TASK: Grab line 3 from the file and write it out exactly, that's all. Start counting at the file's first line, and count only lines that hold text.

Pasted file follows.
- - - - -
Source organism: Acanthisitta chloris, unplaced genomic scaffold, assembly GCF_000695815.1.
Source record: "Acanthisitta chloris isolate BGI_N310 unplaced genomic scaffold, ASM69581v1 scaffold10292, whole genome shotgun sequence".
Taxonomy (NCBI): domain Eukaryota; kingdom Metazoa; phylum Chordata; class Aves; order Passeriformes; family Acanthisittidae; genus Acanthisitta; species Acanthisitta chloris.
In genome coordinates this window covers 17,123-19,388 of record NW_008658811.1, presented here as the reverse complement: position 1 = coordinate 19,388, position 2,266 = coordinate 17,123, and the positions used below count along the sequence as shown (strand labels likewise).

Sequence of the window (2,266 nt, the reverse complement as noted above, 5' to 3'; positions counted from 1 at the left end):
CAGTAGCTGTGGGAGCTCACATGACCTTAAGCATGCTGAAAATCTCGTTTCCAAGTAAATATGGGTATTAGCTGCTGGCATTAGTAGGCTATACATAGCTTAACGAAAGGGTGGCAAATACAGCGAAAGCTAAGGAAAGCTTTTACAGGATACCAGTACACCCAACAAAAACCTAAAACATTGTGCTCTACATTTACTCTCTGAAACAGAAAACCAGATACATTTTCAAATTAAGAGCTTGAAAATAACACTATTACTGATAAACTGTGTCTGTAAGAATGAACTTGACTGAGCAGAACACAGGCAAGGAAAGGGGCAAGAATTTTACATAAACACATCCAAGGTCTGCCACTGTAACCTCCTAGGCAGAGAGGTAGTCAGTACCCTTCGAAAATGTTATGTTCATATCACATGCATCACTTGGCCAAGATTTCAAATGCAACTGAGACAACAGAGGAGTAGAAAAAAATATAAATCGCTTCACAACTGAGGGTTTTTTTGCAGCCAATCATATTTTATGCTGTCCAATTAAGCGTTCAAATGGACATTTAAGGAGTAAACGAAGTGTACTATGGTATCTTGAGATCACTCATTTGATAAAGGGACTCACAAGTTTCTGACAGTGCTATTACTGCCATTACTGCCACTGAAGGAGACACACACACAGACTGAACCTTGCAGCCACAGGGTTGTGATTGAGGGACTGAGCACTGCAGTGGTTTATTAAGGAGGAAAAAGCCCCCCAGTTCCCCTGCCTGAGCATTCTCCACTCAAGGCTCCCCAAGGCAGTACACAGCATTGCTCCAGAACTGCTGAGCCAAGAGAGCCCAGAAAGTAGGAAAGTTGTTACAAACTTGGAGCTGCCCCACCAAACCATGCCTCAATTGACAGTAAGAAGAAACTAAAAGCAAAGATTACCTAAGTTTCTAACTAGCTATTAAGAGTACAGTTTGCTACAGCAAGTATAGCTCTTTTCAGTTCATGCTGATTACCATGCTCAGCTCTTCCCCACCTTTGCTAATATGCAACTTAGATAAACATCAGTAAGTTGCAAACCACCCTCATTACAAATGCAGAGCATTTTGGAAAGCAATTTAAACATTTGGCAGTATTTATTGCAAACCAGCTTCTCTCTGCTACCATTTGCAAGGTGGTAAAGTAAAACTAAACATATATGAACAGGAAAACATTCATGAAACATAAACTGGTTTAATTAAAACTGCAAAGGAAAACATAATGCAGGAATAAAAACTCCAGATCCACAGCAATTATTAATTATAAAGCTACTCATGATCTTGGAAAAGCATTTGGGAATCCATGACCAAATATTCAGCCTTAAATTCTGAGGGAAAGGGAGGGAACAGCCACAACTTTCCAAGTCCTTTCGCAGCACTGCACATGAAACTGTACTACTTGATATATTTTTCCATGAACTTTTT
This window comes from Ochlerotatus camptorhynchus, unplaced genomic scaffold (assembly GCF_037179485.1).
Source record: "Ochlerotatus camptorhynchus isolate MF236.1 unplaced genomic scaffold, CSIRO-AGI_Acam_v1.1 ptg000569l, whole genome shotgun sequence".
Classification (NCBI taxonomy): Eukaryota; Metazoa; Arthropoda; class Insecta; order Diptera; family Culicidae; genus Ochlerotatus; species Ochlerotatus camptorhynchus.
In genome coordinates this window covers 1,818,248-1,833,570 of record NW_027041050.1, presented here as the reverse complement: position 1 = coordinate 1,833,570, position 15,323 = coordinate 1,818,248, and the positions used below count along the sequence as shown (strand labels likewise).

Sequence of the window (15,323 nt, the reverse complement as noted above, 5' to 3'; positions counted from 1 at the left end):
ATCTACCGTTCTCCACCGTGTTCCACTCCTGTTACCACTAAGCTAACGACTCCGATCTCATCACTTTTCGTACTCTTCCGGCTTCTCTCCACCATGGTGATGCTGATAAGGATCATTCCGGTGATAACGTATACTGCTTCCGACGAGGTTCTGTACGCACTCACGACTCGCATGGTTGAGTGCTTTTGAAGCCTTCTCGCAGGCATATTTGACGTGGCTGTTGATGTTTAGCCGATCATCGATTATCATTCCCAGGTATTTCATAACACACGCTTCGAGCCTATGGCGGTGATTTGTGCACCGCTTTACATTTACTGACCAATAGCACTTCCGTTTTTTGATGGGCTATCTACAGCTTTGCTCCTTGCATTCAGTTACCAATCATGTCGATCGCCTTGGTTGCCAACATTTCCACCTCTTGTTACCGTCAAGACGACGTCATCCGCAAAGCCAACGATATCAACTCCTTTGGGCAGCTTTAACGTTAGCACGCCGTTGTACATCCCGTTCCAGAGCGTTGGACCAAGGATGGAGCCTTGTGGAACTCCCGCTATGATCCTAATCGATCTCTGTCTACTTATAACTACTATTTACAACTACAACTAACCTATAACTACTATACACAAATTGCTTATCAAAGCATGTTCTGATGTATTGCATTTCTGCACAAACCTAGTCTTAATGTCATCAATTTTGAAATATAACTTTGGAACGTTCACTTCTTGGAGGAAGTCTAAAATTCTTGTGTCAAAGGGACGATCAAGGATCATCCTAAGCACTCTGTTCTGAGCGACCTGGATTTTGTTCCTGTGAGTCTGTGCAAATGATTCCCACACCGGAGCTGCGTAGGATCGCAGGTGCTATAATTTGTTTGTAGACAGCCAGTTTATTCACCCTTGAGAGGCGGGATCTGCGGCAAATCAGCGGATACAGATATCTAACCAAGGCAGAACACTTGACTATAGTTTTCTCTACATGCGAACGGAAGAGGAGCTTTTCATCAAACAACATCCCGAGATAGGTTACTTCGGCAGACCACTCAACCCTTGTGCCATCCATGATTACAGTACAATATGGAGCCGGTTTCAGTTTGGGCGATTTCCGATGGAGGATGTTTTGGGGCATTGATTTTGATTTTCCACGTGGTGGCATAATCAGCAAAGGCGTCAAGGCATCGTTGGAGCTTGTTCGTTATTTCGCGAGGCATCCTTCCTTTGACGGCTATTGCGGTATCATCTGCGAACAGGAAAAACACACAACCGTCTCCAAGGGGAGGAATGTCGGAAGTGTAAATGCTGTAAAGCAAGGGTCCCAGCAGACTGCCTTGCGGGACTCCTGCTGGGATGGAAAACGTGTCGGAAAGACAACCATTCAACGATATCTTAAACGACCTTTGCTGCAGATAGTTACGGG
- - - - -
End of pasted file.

Taxonomy (NCBI): domain Eukaryota; kingdom Metazoa; phylum Chordata; class Aves; order Passeriformes; family Acanthisittidae; genus Acanthisitta; species Acanthisitta chloris.